Agreeing what’s right

Peter Dews

  • Faktizität und Geltung: Beiträge zur Diskurstheorie des Rechts und des demokratischen Rechtsstaats by Jürgen Habermas
    Suhrkamp, 667 pp, October 1992, ISBN 3 518 58127 9

On 9 November last year, the anniversary of Kristallnacht, the philosopher Manfred Frank was invited to give the principal address at the memorial service which is held annually in the Paulskirche in Frankfurt. The Paulskirche was the home of the first democratically elected German national assembly, which flourished briefly amidst the revolutions of 1848-9, and, in keeping with this setting, Frank refused to limit himself to a ‘retrospective ritual of mourning’. Rather, he used the occasion to consider contemporary events in Germany, in particular the rise of a violently xenophobic right-wing element, whose activities claimed 17 lives in 1992, and the reaction of the established political parties to it. Central to this reaction has been the attempt to limit the right of political asylum enshrined in Article 16 of the Grundgesetz, the German constitution. The provisional agreement reached between the main political parties on 6 December 1992 foresees abolishing this right for applicants arriving from an EC country or from any ‘safe third country’ deemed to have satisfactory asylum procedures of its own. Since Poland and the Czech Republic fall into this category, these measures will effectively cut off the flow of applicants, the vast majority of whom reach Germany by land.

Frank suggested that in Germany an ethnic rather than political definition of the nation, and an excessive concern with national unity and security, had repeatedly overridden the protection of individual freedoms, and had hindered the development of an appropriate conception of democracy: ‘The predominant conception of the essence of democracy is expressed in the demand that politics should bow to pressure from the streets.’ To illustrate this he quoted leading protagonists in the current Asyldebatte from both the Right and the Left. He then reached for a shocking comparison: ‘Goebbels’s populism invented a fitting jingle for what happens when one adapts to the unqualified feelings of the populace: “Our thinking was simple, because the people are simple. Our thinking was primitive, because the people are primitive.” ’ At this point many members of the audience, including the entire Christian Democrat contingent, walked out. Subsequently, all the parties in the Frankfurt Parliament (including the Greens) repudiated the speaker, and the furore occupied the local press for a fortnight afterwards.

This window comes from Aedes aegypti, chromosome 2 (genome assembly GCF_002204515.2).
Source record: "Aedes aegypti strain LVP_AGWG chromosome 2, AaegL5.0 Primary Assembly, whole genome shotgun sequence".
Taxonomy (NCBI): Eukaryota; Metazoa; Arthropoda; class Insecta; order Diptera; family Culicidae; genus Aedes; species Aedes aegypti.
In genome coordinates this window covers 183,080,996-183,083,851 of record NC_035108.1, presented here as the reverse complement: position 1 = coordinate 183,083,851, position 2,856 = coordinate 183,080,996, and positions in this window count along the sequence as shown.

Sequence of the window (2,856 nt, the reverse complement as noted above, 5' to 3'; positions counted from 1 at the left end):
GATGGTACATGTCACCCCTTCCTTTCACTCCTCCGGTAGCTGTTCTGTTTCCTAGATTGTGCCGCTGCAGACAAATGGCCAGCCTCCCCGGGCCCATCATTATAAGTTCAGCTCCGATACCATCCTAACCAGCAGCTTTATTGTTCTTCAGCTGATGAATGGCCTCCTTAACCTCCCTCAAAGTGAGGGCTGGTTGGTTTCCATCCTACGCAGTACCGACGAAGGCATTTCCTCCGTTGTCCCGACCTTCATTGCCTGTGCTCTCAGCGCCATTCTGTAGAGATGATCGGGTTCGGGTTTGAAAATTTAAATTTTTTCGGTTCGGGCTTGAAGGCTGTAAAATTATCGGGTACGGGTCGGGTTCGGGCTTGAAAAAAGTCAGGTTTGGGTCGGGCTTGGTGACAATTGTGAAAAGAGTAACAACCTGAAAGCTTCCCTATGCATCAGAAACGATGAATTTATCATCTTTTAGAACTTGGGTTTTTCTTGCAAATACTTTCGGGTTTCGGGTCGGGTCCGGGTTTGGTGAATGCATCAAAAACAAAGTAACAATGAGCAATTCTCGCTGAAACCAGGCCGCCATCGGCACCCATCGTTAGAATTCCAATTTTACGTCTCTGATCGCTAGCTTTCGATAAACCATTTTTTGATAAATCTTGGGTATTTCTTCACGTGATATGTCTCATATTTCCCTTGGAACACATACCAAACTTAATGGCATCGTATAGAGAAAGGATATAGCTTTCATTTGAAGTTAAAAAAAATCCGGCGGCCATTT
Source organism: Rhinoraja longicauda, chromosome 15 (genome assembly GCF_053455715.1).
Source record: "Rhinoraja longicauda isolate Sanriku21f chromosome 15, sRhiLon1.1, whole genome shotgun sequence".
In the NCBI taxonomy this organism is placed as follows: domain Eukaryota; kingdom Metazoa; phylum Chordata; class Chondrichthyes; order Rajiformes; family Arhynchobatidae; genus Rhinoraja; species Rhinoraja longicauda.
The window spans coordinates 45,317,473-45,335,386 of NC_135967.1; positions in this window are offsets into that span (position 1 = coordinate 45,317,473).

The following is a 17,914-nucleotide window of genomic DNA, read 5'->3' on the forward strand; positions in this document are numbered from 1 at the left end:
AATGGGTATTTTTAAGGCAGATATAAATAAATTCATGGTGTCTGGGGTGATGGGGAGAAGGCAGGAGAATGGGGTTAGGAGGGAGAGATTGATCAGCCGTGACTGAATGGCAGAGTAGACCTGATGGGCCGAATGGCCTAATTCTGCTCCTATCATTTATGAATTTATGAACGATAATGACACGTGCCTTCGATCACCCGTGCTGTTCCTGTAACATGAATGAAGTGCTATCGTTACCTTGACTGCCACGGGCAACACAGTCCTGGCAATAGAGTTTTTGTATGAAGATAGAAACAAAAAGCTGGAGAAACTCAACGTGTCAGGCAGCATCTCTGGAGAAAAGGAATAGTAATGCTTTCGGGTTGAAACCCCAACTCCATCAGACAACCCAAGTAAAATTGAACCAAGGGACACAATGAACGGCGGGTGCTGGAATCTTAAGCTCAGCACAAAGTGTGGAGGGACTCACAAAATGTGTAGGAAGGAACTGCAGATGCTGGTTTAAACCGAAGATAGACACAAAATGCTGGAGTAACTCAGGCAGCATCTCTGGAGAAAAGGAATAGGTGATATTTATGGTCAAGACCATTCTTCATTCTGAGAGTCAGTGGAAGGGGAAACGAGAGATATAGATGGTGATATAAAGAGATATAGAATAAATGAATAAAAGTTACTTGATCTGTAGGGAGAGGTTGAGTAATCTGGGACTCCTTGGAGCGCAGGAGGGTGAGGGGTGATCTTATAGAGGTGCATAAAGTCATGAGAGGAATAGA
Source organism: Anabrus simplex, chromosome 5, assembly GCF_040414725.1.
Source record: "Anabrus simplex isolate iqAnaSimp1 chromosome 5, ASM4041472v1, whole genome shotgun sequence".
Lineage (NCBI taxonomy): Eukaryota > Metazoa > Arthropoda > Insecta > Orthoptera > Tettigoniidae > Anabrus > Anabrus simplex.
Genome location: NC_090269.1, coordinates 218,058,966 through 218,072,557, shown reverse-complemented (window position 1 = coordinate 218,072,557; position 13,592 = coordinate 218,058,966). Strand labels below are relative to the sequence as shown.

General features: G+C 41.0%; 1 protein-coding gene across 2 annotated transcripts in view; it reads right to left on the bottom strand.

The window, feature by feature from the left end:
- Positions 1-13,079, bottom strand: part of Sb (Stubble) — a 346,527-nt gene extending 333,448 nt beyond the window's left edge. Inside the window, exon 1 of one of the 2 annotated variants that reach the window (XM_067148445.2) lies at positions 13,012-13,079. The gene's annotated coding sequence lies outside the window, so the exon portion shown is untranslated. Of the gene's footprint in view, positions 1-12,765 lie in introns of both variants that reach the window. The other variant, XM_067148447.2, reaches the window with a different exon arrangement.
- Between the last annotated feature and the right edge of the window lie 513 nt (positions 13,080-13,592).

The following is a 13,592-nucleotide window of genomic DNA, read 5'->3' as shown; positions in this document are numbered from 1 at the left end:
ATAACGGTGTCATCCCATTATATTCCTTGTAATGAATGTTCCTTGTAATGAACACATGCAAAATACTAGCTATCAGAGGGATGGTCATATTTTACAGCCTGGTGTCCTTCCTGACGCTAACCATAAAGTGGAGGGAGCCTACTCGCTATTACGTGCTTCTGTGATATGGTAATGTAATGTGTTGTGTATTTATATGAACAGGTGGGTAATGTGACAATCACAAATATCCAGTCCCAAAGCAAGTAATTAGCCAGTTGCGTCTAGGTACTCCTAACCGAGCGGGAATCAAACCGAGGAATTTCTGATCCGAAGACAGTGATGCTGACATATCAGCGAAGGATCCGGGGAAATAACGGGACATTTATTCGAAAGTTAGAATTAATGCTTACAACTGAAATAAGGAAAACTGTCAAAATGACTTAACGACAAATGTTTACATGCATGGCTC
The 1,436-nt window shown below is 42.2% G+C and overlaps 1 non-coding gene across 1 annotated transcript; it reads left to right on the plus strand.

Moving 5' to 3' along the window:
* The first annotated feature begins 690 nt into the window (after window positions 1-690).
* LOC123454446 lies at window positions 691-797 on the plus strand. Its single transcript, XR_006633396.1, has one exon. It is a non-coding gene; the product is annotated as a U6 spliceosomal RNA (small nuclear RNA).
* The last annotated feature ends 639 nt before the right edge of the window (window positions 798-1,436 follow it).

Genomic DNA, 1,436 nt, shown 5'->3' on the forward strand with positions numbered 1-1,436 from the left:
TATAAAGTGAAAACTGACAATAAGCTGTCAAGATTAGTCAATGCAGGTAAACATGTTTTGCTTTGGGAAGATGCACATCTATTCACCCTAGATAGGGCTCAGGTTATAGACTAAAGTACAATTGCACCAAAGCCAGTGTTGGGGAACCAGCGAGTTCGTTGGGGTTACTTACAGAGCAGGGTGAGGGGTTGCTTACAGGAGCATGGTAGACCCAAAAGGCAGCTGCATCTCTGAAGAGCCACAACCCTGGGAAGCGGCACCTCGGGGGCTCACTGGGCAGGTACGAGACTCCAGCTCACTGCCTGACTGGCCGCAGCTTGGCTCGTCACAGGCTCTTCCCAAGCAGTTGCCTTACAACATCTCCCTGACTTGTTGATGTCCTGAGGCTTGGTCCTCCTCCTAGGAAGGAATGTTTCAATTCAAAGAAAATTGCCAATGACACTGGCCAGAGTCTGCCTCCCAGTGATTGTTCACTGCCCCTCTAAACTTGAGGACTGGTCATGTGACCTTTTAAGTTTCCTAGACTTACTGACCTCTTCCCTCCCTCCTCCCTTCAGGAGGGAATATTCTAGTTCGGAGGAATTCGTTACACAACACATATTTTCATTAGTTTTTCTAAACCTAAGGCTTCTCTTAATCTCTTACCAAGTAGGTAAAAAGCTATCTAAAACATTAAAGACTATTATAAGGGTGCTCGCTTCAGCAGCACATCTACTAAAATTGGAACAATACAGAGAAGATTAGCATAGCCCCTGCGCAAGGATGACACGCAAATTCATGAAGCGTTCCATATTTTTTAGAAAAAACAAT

These events illustrate the drawback of one possible interpretation of Faktizität und Geltung, Jürgen Habermas’s new book on the philosophy of law and the theory of the constitutional state. Under the headline ‘Jürgen Habermas makes peace with the constitutional state’, a pre-publication review in Der Spiegel sought to present the book as an old leftist’s recantation in response to the collapse of Communism, and his belated return to the fold of liberal democracy. But one of the deepest motivations of Habermas’s work has been an anxiety that the institutions and practices of the modern democratic state may not be sufficiently firmly anchored in the traditions of German thought and politics. He is convinced that the emancipatory potential of such a state needs to be defended against the powerful current in German philosophy and culture which views democratic ideals as – at best – helpless before, and – at worst – a positive symptom of, the spiritual desolation of modernity. It is not surprising, therefore, that Habermas should have sprung to Frank’s defence. In a highly combative article in Die Zeit he denounced the German government’s increasing tendency to contemplate altering, or simply bypassing, the constitution, for the sake of Germany’s self-assertion as a ‘normal’ nation-state. This ‘D-Mark patriotism’ is, in Habermas’s view, an attempt to compensate for the ‘normative deficits’ of a bungled reunification process, with its disastrous social consequences, particularly in the East. He repeated the argument he has made before: instead of what amounted to an administrative incorporation, through provisions contained in the Grundgesetz of the old Bundesrepublik, the reunited Germany should have had the opportunity to conclude a new ‘social contract’ in the form of a new constitution.

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